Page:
Last week's S&P sell-off was apparently a big news. We had some serious analyses why it happened, like here, and of course the usual noise about end of Trump trade and reflation trade. Also the indomitable cottage industry of the permabears quickly felt a sense of vindication. However, the real surprise was why it took so long for S&P 500 to suffer a 1% down day. If we have only one 1% down day since October (roughly say 100 trading days), it is equivalent to an approx. 7% annualized vol. VIX has been near record low, but at the 12-13 handle, looks quite rich given this 7% realized (or a bit over 8% if the standard deviation of daily returns is used to calculate the annualized vol). In fact the realized volatilities are very, very timid and just barely off the historical lows.
In this light one the most interesting development that I suspect few have noticed is the curious buildup of S&P option positioning. CFTC publishes the participant-wise positioning data at both futures and combined levels. The combined data is calculated by adding the futures equivalent option positioning (delta equivalent) to the futures data. So the difference between these two shows us the net option positions in delta equivalent terms. And as the chart below shows, it has never been more peculiar.
Among the major categories in CFTC reports, asset managers at present have a historically large short positions in options, against the dealers and the CTA/leveraged money managers. This is a remarkable build-up of positions since the US presidential election. It is interesting to note the usual trading incentives of these major players. The dealers are mostly market makers and their positions are in general reflective of other players' views. Leveraged/CTA funds, to a large extent, are momentum driven. The asset managers on the other hand perhaps represent the most discretionary part, although most of them will be long-only players. In fact they as a group have built up a combined long position after the US election results - no surprise there. Along with this particularly interesting short build up in options space - quite unexpectedly.
The large short delta equivalent option positions from asset managers can be built in two ways. Buying puts - which is a common hedging strategy for the asset managers, or selling (covered) call - which is again a very standard income strategy. But their impact on the market dynamics is quite different. We do not have enough information above to see which one is more dominant. So to do that we look at what the behavior of S&P 500 price itself tells us.
From the chart above, we see the dealers positioning mirrors that of the asset managers. If the asset managers are mostly long puts, that will mean dealers are short puts and hence short gamma. On the other hand, if the asset managers are net short delta equivalent in options through short calls, the dealers will be net long gamma (long calls). And since the dealers, as market makers, will tend to run a hedged book - this will lead to some expected gamma signature in the market dynamics. When the dealers are net long gamma, they will tend to sell in a rally and buy in a sell-off (sticky gamma). This will have a stabilizing effect on S&P. The reverse is true when they are net short gamma (slippery gamma), a move reinforcing itself away from stability. We compute an approximate measure of this relationship. First we see the how much the open to low move is reversed by low to close move for each day in a given time period (20 days) for S&P 500. Then we use least square regression to estimate a beta between these two moves. This beta signifies how likely, in a given day, a down move will witness opposing flows to reverse it completely or partially. A high beta signifies a large pressure of opposing flow (beta = 1 means all downside moves reverse by day end). The major drivers in this reversal will be the dealers long gamma hedging activities and potentially the buy-the-dip or momentum flows from other players (apart from other flows which we assume to have a zero net effect on the balance over a time periods). We call this beta (kernel-smoothed to capture the trend) downside gamma. The chart below shows this juxtaposed with the above positioning data, as well as S&P 500.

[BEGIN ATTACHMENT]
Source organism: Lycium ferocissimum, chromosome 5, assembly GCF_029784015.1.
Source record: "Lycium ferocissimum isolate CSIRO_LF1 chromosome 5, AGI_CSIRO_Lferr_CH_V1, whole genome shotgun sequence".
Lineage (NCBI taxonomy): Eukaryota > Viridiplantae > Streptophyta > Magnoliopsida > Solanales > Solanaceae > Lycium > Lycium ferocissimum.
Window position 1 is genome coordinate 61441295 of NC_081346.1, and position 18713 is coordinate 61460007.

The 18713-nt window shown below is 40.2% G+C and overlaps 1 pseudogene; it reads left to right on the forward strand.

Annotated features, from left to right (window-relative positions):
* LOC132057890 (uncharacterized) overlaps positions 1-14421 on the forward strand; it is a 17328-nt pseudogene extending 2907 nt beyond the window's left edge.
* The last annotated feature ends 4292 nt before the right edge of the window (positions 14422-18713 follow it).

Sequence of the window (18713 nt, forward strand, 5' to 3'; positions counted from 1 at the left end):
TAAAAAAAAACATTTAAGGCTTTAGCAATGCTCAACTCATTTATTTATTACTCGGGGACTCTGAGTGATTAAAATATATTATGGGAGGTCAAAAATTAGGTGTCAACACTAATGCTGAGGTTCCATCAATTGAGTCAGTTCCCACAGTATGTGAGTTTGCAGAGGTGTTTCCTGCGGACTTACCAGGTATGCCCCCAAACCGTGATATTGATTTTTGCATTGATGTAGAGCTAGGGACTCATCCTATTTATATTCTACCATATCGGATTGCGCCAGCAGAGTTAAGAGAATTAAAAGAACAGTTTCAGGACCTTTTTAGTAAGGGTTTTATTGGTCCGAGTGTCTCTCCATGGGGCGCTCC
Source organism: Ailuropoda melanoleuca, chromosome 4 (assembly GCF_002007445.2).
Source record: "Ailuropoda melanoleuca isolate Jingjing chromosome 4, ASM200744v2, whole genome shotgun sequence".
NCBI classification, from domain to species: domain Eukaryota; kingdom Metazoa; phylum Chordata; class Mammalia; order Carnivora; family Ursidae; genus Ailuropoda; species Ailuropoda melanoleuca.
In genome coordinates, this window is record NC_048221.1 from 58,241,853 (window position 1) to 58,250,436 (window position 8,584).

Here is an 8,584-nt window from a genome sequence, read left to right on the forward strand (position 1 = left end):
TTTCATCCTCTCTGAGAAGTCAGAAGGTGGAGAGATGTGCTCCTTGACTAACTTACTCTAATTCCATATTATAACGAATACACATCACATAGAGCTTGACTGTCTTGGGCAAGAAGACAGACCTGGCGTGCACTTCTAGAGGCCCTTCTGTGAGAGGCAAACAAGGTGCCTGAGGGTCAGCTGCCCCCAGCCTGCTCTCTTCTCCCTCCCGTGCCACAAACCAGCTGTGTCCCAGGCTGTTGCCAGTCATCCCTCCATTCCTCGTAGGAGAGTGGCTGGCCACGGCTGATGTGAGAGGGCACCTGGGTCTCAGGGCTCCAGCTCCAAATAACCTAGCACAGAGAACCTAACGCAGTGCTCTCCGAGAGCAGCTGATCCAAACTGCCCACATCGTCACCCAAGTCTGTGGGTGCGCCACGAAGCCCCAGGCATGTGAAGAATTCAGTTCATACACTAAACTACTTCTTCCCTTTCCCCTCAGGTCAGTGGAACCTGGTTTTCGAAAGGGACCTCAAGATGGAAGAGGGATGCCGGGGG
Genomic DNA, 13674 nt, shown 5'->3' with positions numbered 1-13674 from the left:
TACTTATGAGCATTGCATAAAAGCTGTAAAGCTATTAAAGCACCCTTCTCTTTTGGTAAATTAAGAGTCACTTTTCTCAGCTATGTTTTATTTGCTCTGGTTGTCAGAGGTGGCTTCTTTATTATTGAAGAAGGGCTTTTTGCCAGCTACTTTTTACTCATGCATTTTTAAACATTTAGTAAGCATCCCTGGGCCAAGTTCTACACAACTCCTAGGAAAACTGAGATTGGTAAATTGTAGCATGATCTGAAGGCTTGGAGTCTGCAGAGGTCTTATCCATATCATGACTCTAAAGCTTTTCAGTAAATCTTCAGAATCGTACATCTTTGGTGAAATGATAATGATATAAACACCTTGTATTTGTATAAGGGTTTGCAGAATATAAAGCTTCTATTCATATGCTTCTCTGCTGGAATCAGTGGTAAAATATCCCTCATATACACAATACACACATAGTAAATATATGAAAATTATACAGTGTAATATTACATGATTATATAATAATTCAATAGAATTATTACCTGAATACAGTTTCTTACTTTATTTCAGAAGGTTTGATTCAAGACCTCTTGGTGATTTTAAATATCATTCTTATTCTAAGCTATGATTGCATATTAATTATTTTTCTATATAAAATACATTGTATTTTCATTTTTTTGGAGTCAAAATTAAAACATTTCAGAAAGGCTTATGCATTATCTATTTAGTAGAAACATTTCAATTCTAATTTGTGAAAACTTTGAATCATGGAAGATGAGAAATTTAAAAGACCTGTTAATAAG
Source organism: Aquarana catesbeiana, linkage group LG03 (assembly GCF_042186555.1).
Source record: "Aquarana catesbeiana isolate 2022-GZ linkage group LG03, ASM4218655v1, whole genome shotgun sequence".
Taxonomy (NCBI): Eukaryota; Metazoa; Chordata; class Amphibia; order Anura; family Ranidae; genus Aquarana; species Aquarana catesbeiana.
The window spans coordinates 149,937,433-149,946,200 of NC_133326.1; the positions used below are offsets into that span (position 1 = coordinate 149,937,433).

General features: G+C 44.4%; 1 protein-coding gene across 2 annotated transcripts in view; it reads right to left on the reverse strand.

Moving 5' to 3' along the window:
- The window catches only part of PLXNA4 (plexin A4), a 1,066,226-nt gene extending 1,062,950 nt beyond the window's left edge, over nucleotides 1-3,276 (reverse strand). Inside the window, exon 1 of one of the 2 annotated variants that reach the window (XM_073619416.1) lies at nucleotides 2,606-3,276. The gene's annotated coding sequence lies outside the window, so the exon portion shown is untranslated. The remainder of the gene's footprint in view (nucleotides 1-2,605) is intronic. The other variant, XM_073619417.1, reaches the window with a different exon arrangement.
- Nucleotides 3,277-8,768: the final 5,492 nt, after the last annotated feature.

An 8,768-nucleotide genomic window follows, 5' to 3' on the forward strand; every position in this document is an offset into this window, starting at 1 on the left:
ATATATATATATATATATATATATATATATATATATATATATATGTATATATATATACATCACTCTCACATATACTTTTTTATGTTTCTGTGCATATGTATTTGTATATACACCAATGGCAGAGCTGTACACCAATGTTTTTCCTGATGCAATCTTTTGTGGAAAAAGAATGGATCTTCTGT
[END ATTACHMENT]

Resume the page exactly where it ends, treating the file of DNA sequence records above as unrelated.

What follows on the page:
The interesting thing to note that during the last large short delta equivalent option positioning build up by asset managers (following Brexit), the downside gamma measure actually dipped, signifying a net short gamma for the dealers, and hence long put positioning from the asset managers. The current positioning, following the same logic, points to a large short call positioning from the asset managers. In fact, there were some noises around this in February as well. As a result of this, the recent moves in S&P have been remarkably resilient. However, as of last Tuesday's (21st March) data, it seems this long gamma positioning is coming off from the peak. Which has also coincided with a reduction in net short delta positioning of the asset managers in the option space. Theoretically, this means we can now expect a pick-up in realized volatility in S&P. And it is time to shelve the buying-the-dip intraday strategy till the next opportunity comes.